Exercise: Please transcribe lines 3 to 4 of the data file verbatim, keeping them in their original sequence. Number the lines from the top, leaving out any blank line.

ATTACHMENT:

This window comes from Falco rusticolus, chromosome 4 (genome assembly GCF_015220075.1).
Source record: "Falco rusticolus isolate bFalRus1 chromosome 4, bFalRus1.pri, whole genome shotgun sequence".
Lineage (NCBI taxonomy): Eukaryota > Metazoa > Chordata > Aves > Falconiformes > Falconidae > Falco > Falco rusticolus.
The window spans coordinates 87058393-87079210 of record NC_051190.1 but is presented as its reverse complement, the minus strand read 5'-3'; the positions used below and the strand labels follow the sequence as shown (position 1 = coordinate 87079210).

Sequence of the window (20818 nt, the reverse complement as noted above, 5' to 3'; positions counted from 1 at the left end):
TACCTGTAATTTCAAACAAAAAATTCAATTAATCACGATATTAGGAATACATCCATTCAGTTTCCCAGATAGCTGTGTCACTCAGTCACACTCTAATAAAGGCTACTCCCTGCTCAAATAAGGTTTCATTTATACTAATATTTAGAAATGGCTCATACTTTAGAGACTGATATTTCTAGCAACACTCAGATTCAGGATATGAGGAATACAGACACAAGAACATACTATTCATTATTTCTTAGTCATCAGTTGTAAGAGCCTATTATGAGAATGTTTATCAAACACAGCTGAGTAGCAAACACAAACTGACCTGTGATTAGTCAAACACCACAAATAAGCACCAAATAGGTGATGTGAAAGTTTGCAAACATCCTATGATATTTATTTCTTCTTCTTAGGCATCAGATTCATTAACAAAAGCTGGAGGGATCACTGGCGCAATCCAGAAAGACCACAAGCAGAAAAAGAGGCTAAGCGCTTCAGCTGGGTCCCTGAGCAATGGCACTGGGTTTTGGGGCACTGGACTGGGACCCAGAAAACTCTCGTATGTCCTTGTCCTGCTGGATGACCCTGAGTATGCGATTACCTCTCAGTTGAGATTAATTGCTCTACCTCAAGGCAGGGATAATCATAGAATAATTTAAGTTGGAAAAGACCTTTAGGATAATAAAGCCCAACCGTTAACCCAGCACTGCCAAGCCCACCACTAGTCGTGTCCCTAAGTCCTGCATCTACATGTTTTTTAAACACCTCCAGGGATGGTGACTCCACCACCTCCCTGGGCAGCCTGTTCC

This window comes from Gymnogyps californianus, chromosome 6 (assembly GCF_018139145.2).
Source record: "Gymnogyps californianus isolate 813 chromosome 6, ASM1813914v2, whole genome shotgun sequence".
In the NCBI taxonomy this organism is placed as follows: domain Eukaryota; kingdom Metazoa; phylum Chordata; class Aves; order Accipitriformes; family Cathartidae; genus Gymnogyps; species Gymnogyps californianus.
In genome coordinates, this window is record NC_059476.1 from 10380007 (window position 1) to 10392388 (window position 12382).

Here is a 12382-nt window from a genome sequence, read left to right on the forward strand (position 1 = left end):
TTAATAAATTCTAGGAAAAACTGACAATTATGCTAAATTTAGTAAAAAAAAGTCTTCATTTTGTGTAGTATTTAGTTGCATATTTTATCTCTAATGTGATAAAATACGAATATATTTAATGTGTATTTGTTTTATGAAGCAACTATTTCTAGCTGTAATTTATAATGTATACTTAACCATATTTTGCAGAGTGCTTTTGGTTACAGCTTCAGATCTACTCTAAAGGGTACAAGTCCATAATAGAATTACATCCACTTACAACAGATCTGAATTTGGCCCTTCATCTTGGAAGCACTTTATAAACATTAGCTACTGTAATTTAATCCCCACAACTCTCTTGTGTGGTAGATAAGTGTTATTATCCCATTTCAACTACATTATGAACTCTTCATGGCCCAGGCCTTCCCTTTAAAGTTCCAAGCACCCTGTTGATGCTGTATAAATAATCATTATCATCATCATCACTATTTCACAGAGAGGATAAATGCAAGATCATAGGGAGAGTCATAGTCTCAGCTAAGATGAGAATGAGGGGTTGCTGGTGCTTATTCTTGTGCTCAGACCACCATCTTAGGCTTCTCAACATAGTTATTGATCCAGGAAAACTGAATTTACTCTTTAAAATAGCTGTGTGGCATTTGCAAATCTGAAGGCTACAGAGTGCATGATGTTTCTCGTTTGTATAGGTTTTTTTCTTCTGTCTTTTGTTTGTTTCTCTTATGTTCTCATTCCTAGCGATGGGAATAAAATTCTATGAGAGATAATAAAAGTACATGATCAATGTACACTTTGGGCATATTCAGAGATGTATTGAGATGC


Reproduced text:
Lineage (NCBI taxonomy): Eukaryota > Metazoa > Chordata > Aves > Falconiformes > Falconidae > Falco > Falco rusticolus.
The window spans coordinates 87058393-87079210 of record NC_051190.1 but is presented as its reverse complement, the minus strand read 5'-3'; the positions used below and the strand labels follow the sequence as shown (position 1 = coordinate 87079210).